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Trump personally asked Xi Jinping to help resolve case of UCLA basketball players arrested in China

By David Nakamura, Tim Bontemps

November 14, 2017 at 8:18 AM

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Three UCLA basketball players were arrested Nov. 7 in Hangzhou, China, on suspicion of shoplifting. LiAngelo Ball, Cody Riley, and Jalen Hill have been suspended from the team. President Trump intervened in the case. (Victoria Walker/The Washington Post)

MANILA — President Trump acknowledged Tuesday that he personally asked his Chinese counterpart, Xi Jinping, to help resolve the case of three UCLA men's basketball players who were arrested for shoplifting while in Hangzhou for a tournament last week.

“They’re working on it right now,” Trump told reporters in reference to Chinese authorities as he prepared to return to Washington after a nearly two-week trip in Asia. Trump added that he hoped the detained players could be on their way home soon.

"Hopefully everything is going to work out," Trump said.

Trump raised the arrests during a two-day state visit to Beijing, arriving a day after the three freshman players were accused of stealing sunglasses from a Louis Vuitton store next to the team's hotel, according to people familiar with the conversation. Guard LiAngelo Ball, brother of Los Angeles Lakers rookie guard Lonzo Ball, and forwards Cody Riley and Jalen Hill did not play in the team's victory over Georgia Tech on Saturday in Shanghai. They did not fly home with the team, and ESPN has reported that authorities have surveillance footage and that the players could be required to remain in Hangzhou for a week or two.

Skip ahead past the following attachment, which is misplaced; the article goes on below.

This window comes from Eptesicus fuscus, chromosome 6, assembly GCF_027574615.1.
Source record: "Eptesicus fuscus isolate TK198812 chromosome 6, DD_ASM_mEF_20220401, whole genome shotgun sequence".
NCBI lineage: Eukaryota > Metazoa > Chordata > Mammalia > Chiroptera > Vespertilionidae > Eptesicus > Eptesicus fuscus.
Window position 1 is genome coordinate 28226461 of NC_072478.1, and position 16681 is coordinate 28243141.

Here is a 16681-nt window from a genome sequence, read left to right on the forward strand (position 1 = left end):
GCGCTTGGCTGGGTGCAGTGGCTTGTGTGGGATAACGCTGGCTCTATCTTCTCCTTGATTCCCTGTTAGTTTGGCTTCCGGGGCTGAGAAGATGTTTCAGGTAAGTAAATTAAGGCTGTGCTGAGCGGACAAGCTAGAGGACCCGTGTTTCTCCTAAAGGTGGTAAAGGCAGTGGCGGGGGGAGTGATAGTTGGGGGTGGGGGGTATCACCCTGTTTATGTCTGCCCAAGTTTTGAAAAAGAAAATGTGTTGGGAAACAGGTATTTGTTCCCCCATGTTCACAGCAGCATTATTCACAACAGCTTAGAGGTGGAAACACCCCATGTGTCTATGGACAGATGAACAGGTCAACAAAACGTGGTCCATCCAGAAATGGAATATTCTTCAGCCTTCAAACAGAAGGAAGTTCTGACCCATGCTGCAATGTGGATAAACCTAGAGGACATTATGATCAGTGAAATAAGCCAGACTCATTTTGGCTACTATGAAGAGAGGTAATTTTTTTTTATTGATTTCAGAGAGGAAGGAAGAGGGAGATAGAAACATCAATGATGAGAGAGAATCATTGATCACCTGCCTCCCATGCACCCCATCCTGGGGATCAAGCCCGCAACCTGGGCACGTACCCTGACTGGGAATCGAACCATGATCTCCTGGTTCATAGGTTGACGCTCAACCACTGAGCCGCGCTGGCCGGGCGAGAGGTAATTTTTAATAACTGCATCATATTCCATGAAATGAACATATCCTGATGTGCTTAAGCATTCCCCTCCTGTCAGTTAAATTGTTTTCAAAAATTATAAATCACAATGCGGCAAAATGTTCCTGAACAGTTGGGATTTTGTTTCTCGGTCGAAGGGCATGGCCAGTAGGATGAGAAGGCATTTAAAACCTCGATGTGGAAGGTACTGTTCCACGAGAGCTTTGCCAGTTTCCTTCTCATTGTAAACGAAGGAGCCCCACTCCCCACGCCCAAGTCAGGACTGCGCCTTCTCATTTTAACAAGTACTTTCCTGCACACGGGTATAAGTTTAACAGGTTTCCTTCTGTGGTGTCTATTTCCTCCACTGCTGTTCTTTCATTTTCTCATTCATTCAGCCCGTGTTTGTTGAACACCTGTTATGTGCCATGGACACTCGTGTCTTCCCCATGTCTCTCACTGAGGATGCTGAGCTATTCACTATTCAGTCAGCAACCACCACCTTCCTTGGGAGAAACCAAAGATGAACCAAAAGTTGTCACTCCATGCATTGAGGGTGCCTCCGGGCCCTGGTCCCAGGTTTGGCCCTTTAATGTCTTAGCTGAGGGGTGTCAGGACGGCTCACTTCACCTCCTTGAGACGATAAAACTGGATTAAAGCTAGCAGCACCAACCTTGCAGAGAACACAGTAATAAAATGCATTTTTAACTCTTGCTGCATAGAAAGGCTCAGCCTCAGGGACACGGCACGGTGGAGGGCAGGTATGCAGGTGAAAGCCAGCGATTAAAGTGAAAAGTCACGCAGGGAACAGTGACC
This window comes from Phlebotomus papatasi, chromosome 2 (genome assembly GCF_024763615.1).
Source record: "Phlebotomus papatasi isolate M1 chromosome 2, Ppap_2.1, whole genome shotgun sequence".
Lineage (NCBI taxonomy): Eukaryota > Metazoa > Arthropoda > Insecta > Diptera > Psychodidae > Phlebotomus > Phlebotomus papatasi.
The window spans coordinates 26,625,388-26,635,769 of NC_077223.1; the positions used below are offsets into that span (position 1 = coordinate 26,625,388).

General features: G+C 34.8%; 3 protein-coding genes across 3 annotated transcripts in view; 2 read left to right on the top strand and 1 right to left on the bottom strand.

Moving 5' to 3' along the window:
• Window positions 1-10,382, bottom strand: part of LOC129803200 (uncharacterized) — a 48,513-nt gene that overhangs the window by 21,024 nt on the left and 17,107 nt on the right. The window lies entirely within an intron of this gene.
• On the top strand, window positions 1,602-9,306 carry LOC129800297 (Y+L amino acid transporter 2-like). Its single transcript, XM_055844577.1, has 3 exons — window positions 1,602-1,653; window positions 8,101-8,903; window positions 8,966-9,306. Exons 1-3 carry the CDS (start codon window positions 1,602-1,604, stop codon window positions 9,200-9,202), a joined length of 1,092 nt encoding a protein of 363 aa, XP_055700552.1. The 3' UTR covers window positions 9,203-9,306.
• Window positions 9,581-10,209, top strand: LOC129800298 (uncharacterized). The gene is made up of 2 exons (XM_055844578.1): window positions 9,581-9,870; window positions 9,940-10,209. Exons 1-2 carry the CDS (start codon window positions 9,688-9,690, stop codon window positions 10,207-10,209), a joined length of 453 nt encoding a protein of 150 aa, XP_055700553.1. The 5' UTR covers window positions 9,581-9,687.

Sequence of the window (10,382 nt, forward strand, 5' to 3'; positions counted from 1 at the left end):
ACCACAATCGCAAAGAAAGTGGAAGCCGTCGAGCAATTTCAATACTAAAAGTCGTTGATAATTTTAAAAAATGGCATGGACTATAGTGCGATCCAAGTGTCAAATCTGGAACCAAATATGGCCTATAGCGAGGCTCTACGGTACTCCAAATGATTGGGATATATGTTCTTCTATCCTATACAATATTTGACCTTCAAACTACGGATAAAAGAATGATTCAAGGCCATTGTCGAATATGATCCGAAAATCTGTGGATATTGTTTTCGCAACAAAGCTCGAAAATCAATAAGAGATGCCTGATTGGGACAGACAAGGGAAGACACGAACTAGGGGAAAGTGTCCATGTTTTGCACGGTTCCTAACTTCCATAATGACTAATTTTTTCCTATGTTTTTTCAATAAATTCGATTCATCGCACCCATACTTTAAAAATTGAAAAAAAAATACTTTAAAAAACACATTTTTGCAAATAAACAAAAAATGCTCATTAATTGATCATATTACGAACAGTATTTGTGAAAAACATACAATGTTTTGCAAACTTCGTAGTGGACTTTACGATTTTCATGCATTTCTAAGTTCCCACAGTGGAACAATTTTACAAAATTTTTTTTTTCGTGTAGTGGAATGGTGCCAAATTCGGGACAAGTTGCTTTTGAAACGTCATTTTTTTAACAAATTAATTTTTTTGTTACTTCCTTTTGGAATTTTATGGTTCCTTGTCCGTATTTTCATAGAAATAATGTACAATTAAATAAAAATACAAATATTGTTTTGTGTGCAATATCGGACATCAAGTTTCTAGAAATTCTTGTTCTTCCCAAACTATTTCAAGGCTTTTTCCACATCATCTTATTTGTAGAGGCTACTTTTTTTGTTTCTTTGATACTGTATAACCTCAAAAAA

After Trump raised the matter, Xi promised to look into the case and ensure that the players are treated fairly and expeditiously, said a U.S. official who spoke on the condition of anonymity because of the sensitivity of the situation. Chief of Staff John F. Kelly has been in touch with the families of the players and has spoken with UCLA Coach Steve Alford, and Kelly remains in contact with Chinese authorities, the official added. This official indicated that charges against the players have been reduced and that the case is proceeding toward a resolution.

White House press secretary Sarah Huckabee Sanders confirmed in an email that Trump raised the matter with Xi. On Tuesday, Trump told reporters in Manila that he indeed spoke with Xi about the case. Xi has “been terrific,” Trump said. Asked if he expected a resolution soon, Trump added: “Hope so.”

Related: [In Beijing, Trump declines to hit President Xi Jinping on trade: ‘I don’t blame China’]

The fact the charges have been reduced, and that the case appears headed toward some kind of resolution in the near future, indicates the three players have cooperated with authorities. According to the China Law Translate, the penalties for shoplifting can vary greatly.

While stealing goods worth more than 2,500 yuan ($380) is supposed to merit jail time — and stealing goods worth between 7,000 and 10,000 yuan ($1,050 and $1,510) could bring between two and three years in jail — the site says the fact the players are teenagers could reduce the severity of the punishment, as could their cooperation to try to make the situation right. Doing so could include admitting wrongdoing, as well as providing compensation for the stolen goods.

The State Department typically takes the lead on cases involving U.S. citizens who are arrested abroad, and the U.S. Embassy in Beijing is aware of the case, officials said. UCLA is one of the top basketball programs in the country, and the Ball family — including LiAngelo's outspoken father, LaVar Ball — has become well-known in the sports world.

Monday afternoon, UCLA officials declined to comment on the latest developments, referring to the school’s original statement on the matter last week. After Saturday’s win in Shanghai over Georgia Tech, Coach Steve Alford also elected not to elaborate beyond what he originally said in the wake of the initial reports.